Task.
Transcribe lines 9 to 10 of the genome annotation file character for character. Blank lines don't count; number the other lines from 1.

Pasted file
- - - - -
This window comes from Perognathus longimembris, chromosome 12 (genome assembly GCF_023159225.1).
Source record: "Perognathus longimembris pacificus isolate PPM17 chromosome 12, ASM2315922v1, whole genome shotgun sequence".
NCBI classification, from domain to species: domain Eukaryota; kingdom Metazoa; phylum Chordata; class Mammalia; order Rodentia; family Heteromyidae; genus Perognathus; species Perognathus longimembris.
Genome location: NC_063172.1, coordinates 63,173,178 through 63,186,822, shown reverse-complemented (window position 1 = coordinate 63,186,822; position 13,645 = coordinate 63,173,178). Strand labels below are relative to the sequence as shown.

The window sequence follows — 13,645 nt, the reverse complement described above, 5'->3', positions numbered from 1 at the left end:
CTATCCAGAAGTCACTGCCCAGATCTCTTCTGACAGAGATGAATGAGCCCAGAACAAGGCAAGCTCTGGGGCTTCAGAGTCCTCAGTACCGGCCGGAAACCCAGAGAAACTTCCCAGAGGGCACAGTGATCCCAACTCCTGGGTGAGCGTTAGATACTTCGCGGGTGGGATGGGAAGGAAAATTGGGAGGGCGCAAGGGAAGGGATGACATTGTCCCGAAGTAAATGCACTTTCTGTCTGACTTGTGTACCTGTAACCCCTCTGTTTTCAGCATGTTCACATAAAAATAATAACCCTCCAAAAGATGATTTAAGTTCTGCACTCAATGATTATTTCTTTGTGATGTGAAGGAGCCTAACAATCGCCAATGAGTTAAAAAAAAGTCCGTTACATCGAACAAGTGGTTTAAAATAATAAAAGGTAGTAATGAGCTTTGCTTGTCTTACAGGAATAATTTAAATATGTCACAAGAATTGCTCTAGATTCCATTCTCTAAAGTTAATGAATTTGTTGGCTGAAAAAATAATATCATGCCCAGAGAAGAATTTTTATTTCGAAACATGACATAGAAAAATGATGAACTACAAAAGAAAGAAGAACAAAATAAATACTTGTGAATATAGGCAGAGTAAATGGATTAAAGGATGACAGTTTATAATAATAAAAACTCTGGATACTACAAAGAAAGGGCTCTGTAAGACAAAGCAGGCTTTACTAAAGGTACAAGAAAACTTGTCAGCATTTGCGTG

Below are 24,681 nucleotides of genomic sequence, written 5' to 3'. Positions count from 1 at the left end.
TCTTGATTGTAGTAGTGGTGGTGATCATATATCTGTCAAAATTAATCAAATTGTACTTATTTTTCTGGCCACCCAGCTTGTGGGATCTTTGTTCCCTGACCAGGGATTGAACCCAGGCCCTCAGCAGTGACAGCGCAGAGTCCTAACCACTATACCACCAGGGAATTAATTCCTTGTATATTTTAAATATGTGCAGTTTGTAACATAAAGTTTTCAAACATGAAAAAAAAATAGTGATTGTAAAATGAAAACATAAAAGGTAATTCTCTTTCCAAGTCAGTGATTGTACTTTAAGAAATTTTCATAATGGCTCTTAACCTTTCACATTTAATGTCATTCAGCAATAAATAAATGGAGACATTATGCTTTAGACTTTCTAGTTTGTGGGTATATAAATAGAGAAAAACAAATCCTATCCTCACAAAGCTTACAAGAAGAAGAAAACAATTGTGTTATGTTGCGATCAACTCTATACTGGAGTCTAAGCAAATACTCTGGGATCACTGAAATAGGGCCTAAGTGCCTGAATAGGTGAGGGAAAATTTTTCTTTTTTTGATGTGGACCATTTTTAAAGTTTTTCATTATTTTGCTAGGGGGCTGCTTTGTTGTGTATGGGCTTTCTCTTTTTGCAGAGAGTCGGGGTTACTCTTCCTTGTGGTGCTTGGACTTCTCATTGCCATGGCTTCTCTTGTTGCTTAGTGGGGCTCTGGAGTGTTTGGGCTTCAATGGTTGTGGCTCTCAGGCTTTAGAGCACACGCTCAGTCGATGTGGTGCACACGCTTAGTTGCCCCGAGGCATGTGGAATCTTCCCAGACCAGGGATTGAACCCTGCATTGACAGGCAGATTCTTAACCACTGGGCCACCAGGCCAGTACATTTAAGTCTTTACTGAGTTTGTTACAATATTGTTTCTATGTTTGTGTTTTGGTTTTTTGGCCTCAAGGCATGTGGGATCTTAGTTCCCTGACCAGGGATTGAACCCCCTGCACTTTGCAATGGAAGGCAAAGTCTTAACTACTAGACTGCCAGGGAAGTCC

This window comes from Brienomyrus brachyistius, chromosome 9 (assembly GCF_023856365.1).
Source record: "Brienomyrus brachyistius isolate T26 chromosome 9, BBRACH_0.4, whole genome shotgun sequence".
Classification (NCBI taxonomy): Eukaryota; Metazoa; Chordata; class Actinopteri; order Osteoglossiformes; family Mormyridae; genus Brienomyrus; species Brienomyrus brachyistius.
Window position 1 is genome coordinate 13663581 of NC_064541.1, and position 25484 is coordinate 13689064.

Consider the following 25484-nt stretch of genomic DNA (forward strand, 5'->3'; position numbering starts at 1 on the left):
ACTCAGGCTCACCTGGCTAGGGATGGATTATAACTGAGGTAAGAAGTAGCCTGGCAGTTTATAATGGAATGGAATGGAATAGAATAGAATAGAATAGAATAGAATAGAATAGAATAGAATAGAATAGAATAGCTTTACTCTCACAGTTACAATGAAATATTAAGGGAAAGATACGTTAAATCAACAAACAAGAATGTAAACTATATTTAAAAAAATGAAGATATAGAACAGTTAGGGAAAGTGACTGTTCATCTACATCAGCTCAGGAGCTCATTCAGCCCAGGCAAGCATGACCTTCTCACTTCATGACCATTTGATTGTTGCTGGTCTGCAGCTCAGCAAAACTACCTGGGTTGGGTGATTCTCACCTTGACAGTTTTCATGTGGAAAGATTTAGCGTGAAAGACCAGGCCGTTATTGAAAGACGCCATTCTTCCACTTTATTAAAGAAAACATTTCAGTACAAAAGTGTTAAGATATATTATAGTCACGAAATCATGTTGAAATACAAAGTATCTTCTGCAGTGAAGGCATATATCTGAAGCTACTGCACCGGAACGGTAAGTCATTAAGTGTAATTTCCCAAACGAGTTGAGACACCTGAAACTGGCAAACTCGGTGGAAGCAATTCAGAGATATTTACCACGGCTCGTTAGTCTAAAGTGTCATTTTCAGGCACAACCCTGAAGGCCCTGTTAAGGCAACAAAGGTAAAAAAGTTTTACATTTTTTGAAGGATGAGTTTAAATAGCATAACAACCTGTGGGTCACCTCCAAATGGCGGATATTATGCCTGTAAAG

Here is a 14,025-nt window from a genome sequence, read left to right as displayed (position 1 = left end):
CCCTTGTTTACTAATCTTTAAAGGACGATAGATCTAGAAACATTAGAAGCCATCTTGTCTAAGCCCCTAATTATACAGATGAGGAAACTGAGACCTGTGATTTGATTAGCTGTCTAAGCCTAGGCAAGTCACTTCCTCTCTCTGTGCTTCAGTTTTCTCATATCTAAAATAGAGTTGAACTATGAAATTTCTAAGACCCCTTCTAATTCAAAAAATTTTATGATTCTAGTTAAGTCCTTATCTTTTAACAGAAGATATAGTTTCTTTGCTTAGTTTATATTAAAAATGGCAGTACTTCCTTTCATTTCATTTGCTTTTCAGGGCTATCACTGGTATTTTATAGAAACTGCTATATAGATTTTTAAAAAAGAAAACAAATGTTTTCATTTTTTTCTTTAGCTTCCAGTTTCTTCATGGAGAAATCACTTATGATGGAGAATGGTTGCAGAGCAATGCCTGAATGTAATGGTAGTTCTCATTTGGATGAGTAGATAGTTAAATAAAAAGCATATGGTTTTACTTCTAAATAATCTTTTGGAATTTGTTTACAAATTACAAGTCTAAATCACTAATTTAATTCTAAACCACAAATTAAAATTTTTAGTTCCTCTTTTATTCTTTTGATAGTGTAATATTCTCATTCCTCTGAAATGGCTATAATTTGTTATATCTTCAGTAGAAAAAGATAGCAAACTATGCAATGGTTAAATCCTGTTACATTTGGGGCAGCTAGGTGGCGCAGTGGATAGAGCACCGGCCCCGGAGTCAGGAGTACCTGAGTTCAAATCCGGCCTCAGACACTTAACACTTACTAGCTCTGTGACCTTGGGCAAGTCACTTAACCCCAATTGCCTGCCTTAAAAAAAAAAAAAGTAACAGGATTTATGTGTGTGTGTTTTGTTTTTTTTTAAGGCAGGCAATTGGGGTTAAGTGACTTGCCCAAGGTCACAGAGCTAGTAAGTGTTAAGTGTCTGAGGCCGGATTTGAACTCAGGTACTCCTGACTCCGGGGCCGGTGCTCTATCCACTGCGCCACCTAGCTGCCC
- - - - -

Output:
This window comes from Brienomyrus brachyistius, chromosome 9 (assembly GCF_023856365.1).
Source record: "Brienomyrus brachyistius isolate T26 chromosome 9, BBRACH_0.4, whole genome shotgun sequence".